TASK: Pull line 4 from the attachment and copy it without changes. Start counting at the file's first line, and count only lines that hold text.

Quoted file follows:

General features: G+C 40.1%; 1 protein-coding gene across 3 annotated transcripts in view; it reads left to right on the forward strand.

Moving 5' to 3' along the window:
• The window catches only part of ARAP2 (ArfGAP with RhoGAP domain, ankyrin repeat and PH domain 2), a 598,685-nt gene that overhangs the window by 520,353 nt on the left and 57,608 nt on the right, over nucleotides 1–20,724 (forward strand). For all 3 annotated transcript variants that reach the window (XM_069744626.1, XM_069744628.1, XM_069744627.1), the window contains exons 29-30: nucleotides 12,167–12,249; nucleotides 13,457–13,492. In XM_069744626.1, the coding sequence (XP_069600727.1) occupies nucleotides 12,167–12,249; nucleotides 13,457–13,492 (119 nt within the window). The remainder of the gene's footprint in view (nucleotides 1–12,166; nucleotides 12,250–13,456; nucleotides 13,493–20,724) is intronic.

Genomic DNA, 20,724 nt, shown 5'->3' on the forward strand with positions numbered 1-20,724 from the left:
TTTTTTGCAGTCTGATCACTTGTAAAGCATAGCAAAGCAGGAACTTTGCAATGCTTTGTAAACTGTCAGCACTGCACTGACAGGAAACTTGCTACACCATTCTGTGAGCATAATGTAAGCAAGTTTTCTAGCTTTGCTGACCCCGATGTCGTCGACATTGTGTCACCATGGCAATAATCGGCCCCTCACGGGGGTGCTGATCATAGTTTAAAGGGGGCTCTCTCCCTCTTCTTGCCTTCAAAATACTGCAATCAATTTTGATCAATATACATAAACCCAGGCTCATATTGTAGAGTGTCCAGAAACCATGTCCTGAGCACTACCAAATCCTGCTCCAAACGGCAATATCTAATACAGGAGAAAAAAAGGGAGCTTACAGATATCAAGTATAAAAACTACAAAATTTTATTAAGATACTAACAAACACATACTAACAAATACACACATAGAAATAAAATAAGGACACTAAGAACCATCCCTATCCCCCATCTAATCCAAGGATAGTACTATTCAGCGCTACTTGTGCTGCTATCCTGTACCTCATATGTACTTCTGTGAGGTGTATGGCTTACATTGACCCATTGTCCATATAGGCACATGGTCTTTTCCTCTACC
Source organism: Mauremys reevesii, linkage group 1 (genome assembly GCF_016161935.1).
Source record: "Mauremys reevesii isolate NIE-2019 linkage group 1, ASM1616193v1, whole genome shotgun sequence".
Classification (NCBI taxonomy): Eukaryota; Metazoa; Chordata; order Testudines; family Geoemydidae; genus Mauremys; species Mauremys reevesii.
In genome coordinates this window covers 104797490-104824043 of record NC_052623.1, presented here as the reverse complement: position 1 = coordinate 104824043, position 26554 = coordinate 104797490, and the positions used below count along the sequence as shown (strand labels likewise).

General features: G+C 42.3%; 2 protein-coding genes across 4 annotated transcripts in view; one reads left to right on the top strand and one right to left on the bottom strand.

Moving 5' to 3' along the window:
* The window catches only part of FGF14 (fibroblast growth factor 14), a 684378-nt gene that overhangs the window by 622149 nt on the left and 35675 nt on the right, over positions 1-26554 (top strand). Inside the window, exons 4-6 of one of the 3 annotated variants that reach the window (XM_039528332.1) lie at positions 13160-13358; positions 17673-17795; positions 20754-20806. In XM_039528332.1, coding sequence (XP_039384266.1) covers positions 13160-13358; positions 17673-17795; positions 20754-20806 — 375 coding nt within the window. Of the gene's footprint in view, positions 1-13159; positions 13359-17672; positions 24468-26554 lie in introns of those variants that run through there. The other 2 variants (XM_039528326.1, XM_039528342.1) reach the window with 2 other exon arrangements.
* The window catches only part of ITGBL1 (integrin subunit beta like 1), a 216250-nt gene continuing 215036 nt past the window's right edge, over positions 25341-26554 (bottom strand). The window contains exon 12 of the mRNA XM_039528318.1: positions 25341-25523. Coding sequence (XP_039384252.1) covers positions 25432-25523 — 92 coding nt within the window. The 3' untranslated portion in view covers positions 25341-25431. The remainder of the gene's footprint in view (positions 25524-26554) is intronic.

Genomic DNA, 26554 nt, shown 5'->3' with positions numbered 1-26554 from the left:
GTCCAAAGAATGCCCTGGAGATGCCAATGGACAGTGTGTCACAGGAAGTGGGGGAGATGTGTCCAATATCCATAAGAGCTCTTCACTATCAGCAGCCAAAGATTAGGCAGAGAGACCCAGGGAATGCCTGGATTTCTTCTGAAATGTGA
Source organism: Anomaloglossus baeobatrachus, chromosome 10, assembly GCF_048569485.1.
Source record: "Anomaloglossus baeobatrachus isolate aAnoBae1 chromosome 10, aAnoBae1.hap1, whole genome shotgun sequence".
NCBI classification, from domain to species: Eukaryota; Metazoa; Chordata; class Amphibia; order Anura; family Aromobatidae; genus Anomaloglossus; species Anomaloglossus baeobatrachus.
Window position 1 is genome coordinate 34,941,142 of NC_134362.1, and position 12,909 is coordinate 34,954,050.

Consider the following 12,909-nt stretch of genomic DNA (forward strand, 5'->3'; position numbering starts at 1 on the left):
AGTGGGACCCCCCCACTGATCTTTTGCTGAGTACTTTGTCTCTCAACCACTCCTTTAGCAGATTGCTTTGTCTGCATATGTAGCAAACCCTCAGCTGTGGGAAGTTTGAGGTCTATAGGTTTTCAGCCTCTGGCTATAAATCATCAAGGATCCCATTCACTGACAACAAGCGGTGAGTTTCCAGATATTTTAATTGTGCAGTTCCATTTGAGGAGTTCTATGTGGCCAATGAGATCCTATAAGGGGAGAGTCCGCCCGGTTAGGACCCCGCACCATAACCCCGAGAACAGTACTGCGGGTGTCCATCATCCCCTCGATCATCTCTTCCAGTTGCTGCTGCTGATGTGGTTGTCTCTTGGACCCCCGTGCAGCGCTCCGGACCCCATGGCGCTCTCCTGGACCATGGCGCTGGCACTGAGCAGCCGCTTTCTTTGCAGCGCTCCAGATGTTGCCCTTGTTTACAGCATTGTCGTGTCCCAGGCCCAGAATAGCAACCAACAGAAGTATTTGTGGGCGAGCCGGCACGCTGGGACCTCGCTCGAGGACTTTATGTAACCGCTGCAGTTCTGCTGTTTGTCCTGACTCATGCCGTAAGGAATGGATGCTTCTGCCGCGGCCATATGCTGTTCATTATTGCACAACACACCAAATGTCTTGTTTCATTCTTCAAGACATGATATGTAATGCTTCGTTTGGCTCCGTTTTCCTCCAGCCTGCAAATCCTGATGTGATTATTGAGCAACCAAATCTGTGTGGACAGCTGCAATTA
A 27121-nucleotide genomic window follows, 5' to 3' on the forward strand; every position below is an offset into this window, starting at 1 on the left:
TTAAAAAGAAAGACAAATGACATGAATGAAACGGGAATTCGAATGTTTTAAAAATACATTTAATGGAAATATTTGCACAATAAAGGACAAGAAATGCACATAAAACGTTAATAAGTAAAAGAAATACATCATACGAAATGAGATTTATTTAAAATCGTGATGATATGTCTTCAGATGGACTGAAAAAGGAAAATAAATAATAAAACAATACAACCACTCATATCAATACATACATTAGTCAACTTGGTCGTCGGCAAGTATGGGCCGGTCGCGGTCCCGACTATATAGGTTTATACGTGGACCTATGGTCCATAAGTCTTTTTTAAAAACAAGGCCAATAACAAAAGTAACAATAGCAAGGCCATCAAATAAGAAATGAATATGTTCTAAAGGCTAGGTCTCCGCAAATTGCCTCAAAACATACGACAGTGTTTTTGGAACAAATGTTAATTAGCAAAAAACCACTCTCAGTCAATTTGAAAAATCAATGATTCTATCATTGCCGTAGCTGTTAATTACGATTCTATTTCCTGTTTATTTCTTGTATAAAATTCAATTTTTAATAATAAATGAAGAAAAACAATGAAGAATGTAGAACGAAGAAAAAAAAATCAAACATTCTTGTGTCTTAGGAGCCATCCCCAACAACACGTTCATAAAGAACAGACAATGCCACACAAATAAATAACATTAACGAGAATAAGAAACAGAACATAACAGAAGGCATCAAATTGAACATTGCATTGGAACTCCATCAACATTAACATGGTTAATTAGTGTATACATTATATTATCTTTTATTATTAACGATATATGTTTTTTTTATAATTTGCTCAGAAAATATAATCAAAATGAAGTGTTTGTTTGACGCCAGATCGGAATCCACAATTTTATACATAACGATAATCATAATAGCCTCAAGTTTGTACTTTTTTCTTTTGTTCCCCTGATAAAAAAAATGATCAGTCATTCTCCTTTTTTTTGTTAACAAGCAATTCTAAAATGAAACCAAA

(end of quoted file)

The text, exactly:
Genomic DNA, 20,724 nt, shown 5'->3' on the forward strand with positions numbered 1-20,724 from the left: